U.S. Marble closes abruptly, employees demanding pay


JOHNSON CITY, Tenn. (WJHL)- Employees at U.S. Marble in Johnson City are out of a job and demanding compensation after the company abruptly closed its doors.

The Michigan-based countertop production company reported having up to 500 employees. News Channel 11 has yet to confirm that but employees say just over 20 people worked at the Johnson City location.

A dozen of them spoke out on Friday.

“We have figure out how we’re going to pay our bills, how we’re going to feed our kids,” said Crystal Wilcox, who said she worked in production scheduling for about a year and a half.

Employees said they were first informed of financial issues last month. A December 23rd email provided to News Channel 11 said a restructuring officer was being appointed to determine how to cease operations and liquidate the company. It warned some employees and customers could become members of a new organization if locations were sold.

“Effective immediately–NO FURTHER CUSTOMER DEPOSITS should be taken,” the email said. It was signed by Karl Adrian, CEO of Clio Holdings, the parent company of U.S. Marble.

News Channel 11 reached out to Clio Holdings and U.S. Marble for comment and to confirm the authenticity of emails on Friday. Neither have responded. Both company’s websites have been taken down.

On December 29th, another email from Adrian said employees would be put on unpaid furlough until January 5th.

A separate email sent that day from U.S. Marble President & General Manager David Mitchum addressed rumors that the company was closing. It said, “At no point have I been told that USM is closed for business, but I am being told to conduct business as usual.”

Less than a week later, on January 3rd, employees found out they were losing their jobs and health insurance — effective immediately.

“We will be able to draw unemployment, some of us. But we didn’t have no instructions on who to contact, how to do it, no kind of guidance whatsoever,” said Ritta Tittle. She said she worked as a shipping coordinator for U.S. Marble for nine years.

Tittle said employees were promised a final pay check and compensation for unused paid time off by Friday, January 10th but on the afternoon of January 9th they got an email saying they would have to wait. It was sent by Brian Crane, the corporate controller at Clio Holdings, according to LinkedIn.

“The way they went about doing this put all of us in a bind,” said Larry Lowe, who said he’s been a truck driver for U.S. Marble for a total of 5 years. “They act like they don’t care whether we got the money that we need or not as long as they got their pockets stuffed.”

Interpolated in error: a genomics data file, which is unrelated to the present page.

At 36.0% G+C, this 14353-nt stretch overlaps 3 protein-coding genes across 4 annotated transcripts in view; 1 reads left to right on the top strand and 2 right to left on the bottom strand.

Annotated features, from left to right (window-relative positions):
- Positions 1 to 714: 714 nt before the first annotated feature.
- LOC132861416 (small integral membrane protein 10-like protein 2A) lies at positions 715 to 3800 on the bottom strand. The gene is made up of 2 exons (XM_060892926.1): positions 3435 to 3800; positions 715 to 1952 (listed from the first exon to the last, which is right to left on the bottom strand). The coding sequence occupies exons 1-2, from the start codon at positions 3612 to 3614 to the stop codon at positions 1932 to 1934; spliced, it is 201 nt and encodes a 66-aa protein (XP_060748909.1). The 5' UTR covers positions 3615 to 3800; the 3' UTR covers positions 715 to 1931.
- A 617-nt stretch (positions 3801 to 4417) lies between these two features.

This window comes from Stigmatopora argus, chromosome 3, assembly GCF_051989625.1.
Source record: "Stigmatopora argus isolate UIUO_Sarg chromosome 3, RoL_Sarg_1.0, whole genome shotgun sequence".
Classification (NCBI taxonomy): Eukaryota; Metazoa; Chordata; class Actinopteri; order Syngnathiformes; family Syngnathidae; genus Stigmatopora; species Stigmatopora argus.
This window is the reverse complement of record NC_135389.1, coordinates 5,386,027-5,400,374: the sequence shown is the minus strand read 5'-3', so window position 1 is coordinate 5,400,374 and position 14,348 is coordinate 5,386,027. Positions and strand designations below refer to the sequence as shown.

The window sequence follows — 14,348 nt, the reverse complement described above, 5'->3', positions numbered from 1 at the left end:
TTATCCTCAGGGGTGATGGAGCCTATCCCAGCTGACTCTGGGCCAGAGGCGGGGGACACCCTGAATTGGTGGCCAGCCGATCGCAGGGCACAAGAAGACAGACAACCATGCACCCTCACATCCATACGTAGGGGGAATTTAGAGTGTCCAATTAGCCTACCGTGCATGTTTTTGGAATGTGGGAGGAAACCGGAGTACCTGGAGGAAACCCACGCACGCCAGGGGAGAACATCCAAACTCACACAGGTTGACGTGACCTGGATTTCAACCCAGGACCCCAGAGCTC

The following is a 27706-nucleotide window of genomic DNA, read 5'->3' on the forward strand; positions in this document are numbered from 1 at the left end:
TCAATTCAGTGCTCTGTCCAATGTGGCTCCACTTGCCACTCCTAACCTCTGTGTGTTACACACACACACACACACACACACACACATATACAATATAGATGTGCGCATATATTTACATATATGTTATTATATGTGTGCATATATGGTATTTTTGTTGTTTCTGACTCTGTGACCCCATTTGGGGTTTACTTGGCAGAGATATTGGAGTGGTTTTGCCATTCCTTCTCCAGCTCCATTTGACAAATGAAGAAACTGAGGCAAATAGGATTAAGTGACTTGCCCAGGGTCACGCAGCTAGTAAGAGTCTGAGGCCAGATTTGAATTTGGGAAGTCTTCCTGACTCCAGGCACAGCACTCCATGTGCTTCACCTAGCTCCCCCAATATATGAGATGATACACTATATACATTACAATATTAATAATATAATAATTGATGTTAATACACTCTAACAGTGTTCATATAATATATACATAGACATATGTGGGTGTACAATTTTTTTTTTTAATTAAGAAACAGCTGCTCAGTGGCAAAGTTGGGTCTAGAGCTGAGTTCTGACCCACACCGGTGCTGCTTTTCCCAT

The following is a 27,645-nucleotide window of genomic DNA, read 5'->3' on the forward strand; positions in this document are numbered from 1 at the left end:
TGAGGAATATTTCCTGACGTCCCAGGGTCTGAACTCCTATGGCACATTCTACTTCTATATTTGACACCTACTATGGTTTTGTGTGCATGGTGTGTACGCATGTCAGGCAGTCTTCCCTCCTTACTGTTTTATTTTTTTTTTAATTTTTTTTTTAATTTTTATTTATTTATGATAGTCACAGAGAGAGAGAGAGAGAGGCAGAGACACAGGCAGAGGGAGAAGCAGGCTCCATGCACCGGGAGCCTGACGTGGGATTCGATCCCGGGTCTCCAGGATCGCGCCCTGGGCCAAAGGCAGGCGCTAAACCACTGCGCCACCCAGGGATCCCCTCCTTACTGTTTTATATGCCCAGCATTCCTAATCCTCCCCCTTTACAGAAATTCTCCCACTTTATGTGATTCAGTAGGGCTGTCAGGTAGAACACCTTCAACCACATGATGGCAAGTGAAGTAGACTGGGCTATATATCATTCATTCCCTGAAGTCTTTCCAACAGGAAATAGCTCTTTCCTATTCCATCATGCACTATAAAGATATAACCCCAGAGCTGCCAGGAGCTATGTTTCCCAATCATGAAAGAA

The American Jobs Center in Johnson City provides a number of resources, including resume workshops, career assessments, job training information and unemployment assistance.

Brian Wilson, one-stop operator and director of workforce development for American Job Centers in Northeast Tennessee, said they normally reach out to employees before a company closes.

“In this case we weren’t notified but we wanted to get the word out to those people who are being effected that if they come into our career centers we’re here and we can assist them,” Wilson said.

The center reached out to U.S. Marble to obtain a list of employees but, so far, they’ve been unsuccessful.

They’re not alone.

Mitch Miller, CEO of the Northeast Tennessee Regional Economic Partnership said he’s tried to get more information from U.S. Marble but he’s yet to hear back.

Tennessee Department of Labor Spokesperson Chris Cannon said they also weren’t notified about the closure. He said companies with 50 employees or more are required by the WARN Act to file notification with the department 60 days prior to closure. There is no such requirement for businesses with fewer workers.

As employees work to get back on their feet, they have a message for management at U.S. Marble. “We deserve answers to our questions that we are not getting. We want what we worked for, what we have earned, what we deserve and what we were told we would be getting. Nothing more, nothing less,” Wilcox said.

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